Farm Ireland
Independent.ie

Monday 24 September 2018

Bigger is seen as better in the horse show ring, but overfeeding brings health problems

 

Siobhán English

Now that the showing season is in full swing horse owners across the country are going to great lengths to get their animals in peak condition, but at what cost?

Scientific evidence over the years has shown that when young horses are being prepared for the show ring there is a tendency to maximise feed, particularly protein, to create rapid growth and to maximise size.

This is far from ideal, but show horse owners and producers so often feel compelled to have their animal looking bigger and better than everyone else's, even if it means having a yearling looking more like a two-year-old, and a two-year-old looking more like a three-year-old.

The general consensus is that show horses need to display musculature and appropriate flesh to win classes, and sale horses need to stand out in the crowd to bring in the money.

Smaller animals with excellent conformation are often overlooked in favour of larger animals with fewer attributes.

What people fail to realise is that optimal growth would be far more beneficial to the long-term prospect of the horse, as it will still reach its genetically determined size regardless.

Overdoing the amount of feed - particularly if it is unbalanced in the ratio of fat, carbohydrates and protein - will have detrimental effects on the physiology of the horse.

High-energy diets without the full nutrient support may result in horses gaining weight faster, but the risk is that the bones are not developing at the same rate and so result in bone developmental problems that will affect the usefulness of the horse.

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Under these conditions, the incidence of developmental orthopedic disorders (DOD) and unsoundness increases. This scenario can also occur during periods of uneven growth.

Diet

For example, if a horse which was underfed and growing slowly is switched to an adequate diet which allows it to grow quickly, the probability of DOD occurring is increased.

Foals between the ages of three months and nine months are at greatest risk for the incidence of DOD.

Common symptoms include enlargements and deformities of the ankles, knees and hocks, as well as contracted tendons.

The first year of the young horse's life is the most critical for growth, since they achieve 90pc of their mature height and 65pc of their mature weight during that time.

Although the rate of growth will slow over time, young horses will continue to grow until they are around three or four years old.

At a moderate rate of growth, mature height will not be reached until they are two years old, whereas filling out to their mature weight may take an additional one to two years.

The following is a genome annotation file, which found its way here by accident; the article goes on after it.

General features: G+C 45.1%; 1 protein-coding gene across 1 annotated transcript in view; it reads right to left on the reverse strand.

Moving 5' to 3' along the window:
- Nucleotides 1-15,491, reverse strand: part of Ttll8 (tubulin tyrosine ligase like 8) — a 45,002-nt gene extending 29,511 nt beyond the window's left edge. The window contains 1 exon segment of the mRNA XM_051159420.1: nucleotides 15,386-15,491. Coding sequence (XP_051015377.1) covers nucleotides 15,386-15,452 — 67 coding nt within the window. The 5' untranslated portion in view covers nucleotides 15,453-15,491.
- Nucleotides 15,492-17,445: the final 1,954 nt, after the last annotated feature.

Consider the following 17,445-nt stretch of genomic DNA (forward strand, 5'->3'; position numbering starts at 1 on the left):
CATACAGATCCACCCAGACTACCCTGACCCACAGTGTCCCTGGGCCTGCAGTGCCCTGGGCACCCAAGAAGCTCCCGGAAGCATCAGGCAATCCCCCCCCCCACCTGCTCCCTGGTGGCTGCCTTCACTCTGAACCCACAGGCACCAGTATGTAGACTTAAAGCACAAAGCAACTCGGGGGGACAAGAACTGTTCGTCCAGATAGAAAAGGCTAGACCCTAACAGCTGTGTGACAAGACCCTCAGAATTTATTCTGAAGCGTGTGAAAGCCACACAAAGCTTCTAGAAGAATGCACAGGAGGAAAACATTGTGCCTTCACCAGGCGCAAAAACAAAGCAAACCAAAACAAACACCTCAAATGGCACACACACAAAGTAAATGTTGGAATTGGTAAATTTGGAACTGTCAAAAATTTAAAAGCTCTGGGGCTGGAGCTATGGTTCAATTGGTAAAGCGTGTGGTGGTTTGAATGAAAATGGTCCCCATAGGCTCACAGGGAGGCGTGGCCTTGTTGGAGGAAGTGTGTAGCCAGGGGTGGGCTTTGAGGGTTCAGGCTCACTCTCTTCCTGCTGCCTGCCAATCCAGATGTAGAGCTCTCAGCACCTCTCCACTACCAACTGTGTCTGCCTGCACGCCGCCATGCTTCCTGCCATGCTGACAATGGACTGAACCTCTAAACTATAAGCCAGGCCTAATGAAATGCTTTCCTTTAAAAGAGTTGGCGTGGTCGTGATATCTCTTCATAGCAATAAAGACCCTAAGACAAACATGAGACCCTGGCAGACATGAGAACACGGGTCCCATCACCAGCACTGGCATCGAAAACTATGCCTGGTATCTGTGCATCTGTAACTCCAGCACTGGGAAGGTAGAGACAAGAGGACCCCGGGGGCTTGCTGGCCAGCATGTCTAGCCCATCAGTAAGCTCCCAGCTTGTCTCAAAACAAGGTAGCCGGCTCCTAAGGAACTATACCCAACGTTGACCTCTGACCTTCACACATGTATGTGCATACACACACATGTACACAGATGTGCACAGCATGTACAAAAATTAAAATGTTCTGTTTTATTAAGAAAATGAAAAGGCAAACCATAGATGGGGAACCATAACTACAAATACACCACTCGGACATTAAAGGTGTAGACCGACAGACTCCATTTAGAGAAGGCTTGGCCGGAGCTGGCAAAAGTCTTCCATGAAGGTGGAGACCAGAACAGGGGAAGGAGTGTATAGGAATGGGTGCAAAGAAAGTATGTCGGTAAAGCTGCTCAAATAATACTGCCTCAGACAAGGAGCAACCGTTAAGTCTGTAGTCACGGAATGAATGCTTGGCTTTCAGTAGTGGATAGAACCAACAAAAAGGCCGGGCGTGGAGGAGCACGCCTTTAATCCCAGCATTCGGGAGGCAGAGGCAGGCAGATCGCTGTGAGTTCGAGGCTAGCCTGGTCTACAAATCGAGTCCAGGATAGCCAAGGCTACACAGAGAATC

How often have we seen a young horse clean up in the show ring, only to disappear from sight once it reaches a stage where it is ready for competition under saddle? This happens far too often, sadly.

Their joints simply not hold up once they start their new careers.

It is no secret that overweight young horses are prone to splints and, while some will be absorbed, others can remain as flaws.

A study carried out by the University of Nottingham in England found that nearly 54pc of the horses examined were overweight.

This study showed that most of these animals were maintained on grass and hay, proving that grain or concentrates are not needed to produce an overfed horse and that pasture grass intake must be carefully regulated in order to realistically manage body weight.

Overweight broodmares are more likely to have trouble breeding, while overweight ponies have also been a contentious issue in the show rings for many years.

In many cases ponies tend go into the winter overweight and are fed grain-based feeds, so they do not get a chance to lose that weight at all.

Laminitis

They are then highly prone to laminitis when the flush of spring grass comes - their high levels of cortisol and sugar increase the risk of it developing.

This condition is known as equine metabolic syndrome or EMS, and is especially prevalent in ponies and warm-bloods usually from five to 15 years of age.

As one showing enthusiast once said: "If people keep seeing fat horses and ponies being placed above ones with less weight, then people are going to think that it is better for a show pony/horse to be fat, or think that it's the only way they are going to get placed.

"It is the judges who are maintaining this trend of obesity, and until they start refusing to place obese animals then nothing will change."

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